I’m normally not one of those who sits around and thinks about the past. But, as I’ve always said, we are where we’ve been. I always say that to folks because of the fact that I’m a drug addict and alcoholic, and I’m a Jesus freak, saved by grace to serve The King of Kings – Jesus Christ. He uses all of our experiences, our weaknesses, for His purposes. In other words, in God’s economy, bad things are used for good. That’s not an equation that any human being could come up with!
So, I had a dream last night that I was at a swim meet searching for my Lakewood Aquatic Club (LAC) team mates. In many ways, my years at LAC were the highlight of my young life. If there was any such thing as a “defining time” for a young person, then that was it for me. I had been a swimmer for as long as I could remember. In fact, my mother tells me that after I fell into the pool at our house a couple times, she and my daddy put me in swimming lessons at the age of 2. I was swimming before my earliest memories in other words. At first, they chased me around the pool, but eventually, I took to the water like a fish. I swam my first competition at the age of 4.
When I was 6, and I remember this, they took me to an “Invitational” event in Long Beach. I went past the trophy table, saw the biggest one and said “I’m getting THAT one.” And I did. I was a good swimmer, a fast swimmer, naturally talented I guess. But, my personality proved to be a detriment in some ways. At age 6 I was swimming with Marianne Thompson, a good coach, but not an AAU coach. So, when I turned 7, we went to a club where Ralph Zwolsman was the coach, Aquamarine in Manhattan Beach. We used to work out at Aviation High School and it was the first time I had two workouts a day. While there, I met most of the friends who I was to have all the way through High School. Those young fellows and I swam together every day, we played together on weekends, had sleepovers at each other’s houses, and all the normal kind of stuff kids do.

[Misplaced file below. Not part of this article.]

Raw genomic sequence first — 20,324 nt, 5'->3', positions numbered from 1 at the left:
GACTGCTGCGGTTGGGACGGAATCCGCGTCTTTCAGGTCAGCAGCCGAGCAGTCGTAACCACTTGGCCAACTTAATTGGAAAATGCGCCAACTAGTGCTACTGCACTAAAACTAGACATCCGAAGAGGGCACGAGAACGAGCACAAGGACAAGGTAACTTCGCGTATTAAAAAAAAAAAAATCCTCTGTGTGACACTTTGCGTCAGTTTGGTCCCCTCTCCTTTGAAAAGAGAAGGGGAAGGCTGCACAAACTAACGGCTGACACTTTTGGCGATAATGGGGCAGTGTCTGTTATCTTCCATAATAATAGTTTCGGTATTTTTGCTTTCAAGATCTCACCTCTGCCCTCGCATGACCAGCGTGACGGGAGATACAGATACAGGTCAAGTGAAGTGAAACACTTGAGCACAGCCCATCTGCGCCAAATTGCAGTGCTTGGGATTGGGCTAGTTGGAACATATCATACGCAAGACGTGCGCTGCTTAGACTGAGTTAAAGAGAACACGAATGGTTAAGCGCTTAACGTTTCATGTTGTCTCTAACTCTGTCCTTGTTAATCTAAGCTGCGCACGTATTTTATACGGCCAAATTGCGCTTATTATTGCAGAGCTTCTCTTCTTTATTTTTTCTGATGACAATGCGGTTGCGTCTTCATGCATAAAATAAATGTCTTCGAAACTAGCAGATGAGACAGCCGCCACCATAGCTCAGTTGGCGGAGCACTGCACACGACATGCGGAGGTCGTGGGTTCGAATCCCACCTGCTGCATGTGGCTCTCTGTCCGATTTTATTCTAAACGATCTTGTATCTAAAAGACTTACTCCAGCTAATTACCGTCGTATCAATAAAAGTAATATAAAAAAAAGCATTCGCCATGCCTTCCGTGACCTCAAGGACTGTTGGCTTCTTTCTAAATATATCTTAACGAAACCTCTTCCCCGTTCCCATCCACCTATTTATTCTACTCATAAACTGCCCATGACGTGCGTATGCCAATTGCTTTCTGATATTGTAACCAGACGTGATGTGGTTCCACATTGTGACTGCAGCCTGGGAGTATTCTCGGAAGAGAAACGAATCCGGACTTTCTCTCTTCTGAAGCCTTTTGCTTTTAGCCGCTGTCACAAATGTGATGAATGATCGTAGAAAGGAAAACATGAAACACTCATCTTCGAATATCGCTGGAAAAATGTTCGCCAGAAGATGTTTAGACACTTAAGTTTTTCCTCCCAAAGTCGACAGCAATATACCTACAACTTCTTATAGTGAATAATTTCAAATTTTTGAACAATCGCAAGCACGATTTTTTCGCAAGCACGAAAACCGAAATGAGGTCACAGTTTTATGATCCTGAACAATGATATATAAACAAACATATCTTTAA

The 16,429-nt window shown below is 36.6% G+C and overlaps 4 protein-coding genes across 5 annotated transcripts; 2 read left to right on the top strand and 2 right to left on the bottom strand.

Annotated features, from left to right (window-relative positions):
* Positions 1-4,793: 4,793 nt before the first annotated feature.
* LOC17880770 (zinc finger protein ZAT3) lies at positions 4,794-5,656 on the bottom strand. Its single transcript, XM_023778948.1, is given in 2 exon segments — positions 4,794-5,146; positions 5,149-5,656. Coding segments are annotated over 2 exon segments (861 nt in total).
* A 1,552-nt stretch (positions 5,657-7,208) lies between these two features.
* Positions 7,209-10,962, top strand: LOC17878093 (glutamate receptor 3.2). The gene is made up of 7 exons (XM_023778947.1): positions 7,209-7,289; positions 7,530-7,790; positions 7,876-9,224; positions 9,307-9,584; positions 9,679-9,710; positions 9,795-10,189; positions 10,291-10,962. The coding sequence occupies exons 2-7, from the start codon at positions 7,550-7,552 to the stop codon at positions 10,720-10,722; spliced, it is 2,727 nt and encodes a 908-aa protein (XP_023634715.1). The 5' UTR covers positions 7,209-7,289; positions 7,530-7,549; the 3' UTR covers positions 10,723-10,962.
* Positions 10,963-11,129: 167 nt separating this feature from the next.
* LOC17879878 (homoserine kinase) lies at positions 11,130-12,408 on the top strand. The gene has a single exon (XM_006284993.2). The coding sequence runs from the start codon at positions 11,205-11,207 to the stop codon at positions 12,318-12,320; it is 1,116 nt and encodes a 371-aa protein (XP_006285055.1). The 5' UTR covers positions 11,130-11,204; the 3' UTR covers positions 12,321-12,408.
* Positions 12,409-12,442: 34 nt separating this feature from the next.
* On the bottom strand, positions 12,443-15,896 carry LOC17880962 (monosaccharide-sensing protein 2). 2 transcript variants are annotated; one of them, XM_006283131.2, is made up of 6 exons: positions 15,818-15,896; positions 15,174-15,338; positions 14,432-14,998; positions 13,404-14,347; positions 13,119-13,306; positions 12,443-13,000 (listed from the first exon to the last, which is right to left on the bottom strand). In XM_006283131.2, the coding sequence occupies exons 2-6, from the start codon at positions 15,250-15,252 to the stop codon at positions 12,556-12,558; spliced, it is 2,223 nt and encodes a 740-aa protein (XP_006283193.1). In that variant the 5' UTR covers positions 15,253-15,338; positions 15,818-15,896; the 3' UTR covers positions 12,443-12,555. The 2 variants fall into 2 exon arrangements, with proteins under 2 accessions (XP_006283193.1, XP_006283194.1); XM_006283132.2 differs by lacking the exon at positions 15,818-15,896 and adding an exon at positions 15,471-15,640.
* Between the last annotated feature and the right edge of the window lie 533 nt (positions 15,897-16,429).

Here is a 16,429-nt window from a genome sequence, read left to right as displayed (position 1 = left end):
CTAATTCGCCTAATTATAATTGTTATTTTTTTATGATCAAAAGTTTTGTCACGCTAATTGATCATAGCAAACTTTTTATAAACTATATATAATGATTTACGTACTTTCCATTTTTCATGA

My daddy, I have related in other stories, was very much into my swimming. I don’t get it, the only thing that registered on me was that I was _not_ going to push my kids in sports. It’s just a basic difference in personality I guess. The one thing I remember is that when I was 10, in 6th grade I think it was, I wanted to quit swimming and do “other” things. I had no idea what those “other” things were, I just wanted out. I wanted to have my _own_ life I think. In some ways, those were the first symptoms of rebellion in my young life. I was very resentful that I had no choice in what it was I did, I was always swimming it seemed. In fact, most of my memories of those early years of my life up to that time were about swimming.
So, I stayed at Aquamarine Swim Club until I was 10. We swam one race as a relay team that year, it was the last possible race as 9-10 year olds for many of us, and we set a National Record. Unfortunately, and this happens a lot, I got so excited that I jumped in the water after the race to celebrate with my team mates, but the other relay teams had not finished yet, so we got disqualified. Very sad. As I said, it happened a lot, it happened years later to a team mate of mine, only she was at the Olympic Trials. Anyhow, what happened was Ralph (our coach) was a very crotchety old fellow, he used to grab us by an arm, or a leg, or our hair (we kept it very short for that reason!) or our ears, and yank us out of the water and he’d say: “No! No! No! Not like that, like this!” And he’d show you how the stroke was supposed to be done. He was very physically rough on us, but we were boys, and it didn’t really hurt us. In fact, I think that kind of rough treatment is good for boys – it certainly never hurt me, and it did make me tougher.